Joshua Alamu wants us to sound our very best. The British vocal instructor has coached numerous singers and budding professionals to achieve the best their vocal chords can produce, across the globe, for over 15 years now.

His résumé to date includes tutoring stints with popular British television talent show The Voice, and a whole slew of now household names such as Daniel Bedingfield, Westlife and Dionne Bromfield, as well as being on hand to help hopefuls on the Pop Idol and The Voice television talent shows. Now he has made his way over here, to present an intensive voice coaching course at the Rimon School of Jazz and Contemporary Music, and the Felicja Blumental Music Center in Tel Aviv, starting today and through till Saturday, and will give a limited number of private coaching sessions on Sunday and Monday.

Alamu says he didn’t quite opt for his current career path by design, but is delighted it worked out this way. Initially, he set out to hone his skills as a singer and applied for a place at the School of Creative Ministries in Notting Hill Gate, West London. He duly impressed the judges at the entry audition, somewhat unorthodox style notwithstanding.

“Coaching is something I fell in to, almost by accident, many years ago – about 15 years now. I went to my first audition at music school, and I got called into a room and had to stand in front of three people – a bit like [TV music talent show] X Factor – and basically sing my heart out. I remember closing my eyes, and feeling as nervous as hell, and singing my song and I didn’t realize that, while I was singing, I was actually swiveling around with my eyes closed. When I finished singing the song and I opened my eyes I had my back towards the panelists.”

The 180-degree approach, along with Alamu’s vocal performance, worked nicely and he was accepted by the school.

Things began to take off nicely for Alamu in double-quick time, when one of the teachers at the school, celebrated vocal coach Carrie Grant, got the young student a vocal backing slot with American pop singer Luther Vandross.

“Carrie and [husband pop singer and vocal coach] David Grant sort of took me under their wing and the backup singer thing with Vandross was my entry into the music industry,” he says. Alamu soon added a teaching bow to his professional string, when the Grants enlisted Alamu’s help with coaching some established musicians.

“My first job as a coach was with [pop band] S Club 7. Carrie and David became so busy that they needed a hand, and they took me along to work with some of the members of S Club 7. I was completely star-struck but I had to remain professional.”

Alamu took to voice coaching like a proverbial duck to water.

“I had the best time of my life, with S Club 7, and that’s how the coaching thing started.”

Coaching quickly replaced performing as Alamu’s principal line of work.

“A lot of singers get a buzz when they come off stage, and they say something like ‘I had a great time, I want to do this forever.’ I sang on many stages and it really had that same kind of effect on me. But when I did my first coaching gig I felt I got that same buzz that singers usually get from going on stage. That’s when I knew I should do coaching as a profession.”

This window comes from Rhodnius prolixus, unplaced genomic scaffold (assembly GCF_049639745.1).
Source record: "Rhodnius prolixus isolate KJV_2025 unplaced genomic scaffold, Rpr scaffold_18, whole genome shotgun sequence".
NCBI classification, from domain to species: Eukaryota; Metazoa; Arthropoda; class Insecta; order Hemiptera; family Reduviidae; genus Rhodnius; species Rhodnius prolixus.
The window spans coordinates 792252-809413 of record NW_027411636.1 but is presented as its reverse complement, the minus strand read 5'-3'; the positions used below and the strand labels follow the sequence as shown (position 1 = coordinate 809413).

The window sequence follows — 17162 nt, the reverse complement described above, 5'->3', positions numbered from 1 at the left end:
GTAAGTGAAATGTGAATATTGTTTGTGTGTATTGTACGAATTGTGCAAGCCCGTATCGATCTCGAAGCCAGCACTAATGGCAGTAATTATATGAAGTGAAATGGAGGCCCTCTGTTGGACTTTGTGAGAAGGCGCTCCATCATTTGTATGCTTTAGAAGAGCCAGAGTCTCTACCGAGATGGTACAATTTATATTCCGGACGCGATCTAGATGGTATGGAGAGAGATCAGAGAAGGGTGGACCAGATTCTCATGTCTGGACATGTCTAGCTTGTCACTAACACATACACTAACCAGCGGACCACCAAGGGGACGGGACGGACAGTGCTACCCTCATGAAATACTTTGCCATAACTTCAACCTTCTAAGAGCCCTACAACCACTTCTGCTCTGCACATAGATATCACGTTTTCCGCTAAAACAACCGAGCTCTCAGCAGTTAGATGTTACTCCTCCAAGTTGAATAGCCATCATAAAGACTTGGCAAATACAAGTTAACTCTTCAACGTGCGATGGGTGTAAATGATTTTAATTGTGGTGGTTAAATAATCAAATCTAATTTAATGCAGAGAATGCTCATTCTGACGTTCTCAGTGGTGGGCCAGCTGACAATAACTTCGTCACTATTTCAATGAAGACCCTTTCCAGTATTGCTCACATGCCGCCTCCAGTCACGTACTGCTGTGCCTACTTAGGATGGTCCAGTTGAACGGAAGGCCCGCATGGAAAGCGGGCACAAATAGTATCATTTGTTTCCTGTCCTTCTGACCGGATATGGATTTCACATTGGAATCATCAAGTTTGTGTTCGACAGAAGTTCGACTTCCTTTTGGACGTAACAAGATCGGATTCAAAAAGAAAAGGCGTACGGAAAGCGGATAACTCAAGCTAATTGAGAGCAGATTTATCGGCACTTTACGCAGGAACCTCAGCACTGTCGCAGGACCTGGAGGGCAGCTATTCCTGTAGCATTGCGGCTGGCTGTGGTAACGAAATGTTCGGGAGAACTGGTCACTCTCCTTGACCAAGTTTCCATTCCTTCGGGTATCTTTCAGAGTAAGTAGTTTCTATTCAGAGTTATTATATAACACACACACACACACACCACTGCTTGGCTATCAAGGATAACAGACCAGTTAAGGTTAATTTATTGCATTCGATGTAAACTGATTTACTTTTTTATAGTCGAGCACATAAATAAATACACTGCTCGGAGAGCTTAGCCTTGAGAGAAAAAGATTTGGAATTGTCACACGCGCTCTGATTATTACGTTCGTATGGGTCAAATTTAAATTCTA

There is an old saying that suggests that “those who can do, and those who can’t teach,” but that does not apply to Alamu.

“I work very very hard to be the best at everything I do. If it’s singing I’ll demonstrate to the world that I can do it. The response to my coaching has been amazing and that shows that Josh is able to put his mouth where his money is.”

In Alamu’s case that adage can be taken literally.

It is a two-way street. “There is the belief that if you sing you can’t teach,” he says, “but that doesn’t go for me either because I have been doing coaching for many years successfully, and I see the results in the singers I have helped.”

Aramat Arnheim certainly appreciates Alamu’s coaching talents. Arnheim is an Israeli voice teacher and was instrumental in bringing Alamu over here. She says we are lucky to have him here for a few days.

“I am very excited that Josh is coming to Israel,” she states. “He is a very popular teacher in England and all over the world, and is something of a guru with a unique coaching style. I saw him give a course in the United States and I was amazed by the miracles he worked with the singers.”

Arnheim says that Alamu has a special mix of attention to detail and of getting the most out of singing charges.

“Josh’s style is almost scientific. He likes to analyze every ululation and every vibrato, to enable the singers to understand what they are doing with the song. But he can also show a singer, in a matter of minutes, how to take a song and to focus on the right parts of the song, so that they can get more out of it. Josh does that on the very highest level. There simply aren’t any voice teachers of his quality in Israel today.”

At the end of the day, says Alamu, he is coming here to help young Israeli singers express themselves better and more professionally, rather than impose his ideas on them.

“I’ve always felt that a teacher should never have an agenda. Our job is to serve. So I always ask someone standing in front me at a coaching lesson what they want to do. That means that the student has to have clear idea of where they are heading.

“If they don’t have a vision for what they want to achieve, then I tell them they need to have that. I am not going to place what I think you need on to you. You need to tell me what you are after, and I will provide that. A lot depends on people’s vision.”

It will be interesting to see how Alamu’s Israeli students evolve in years to come.

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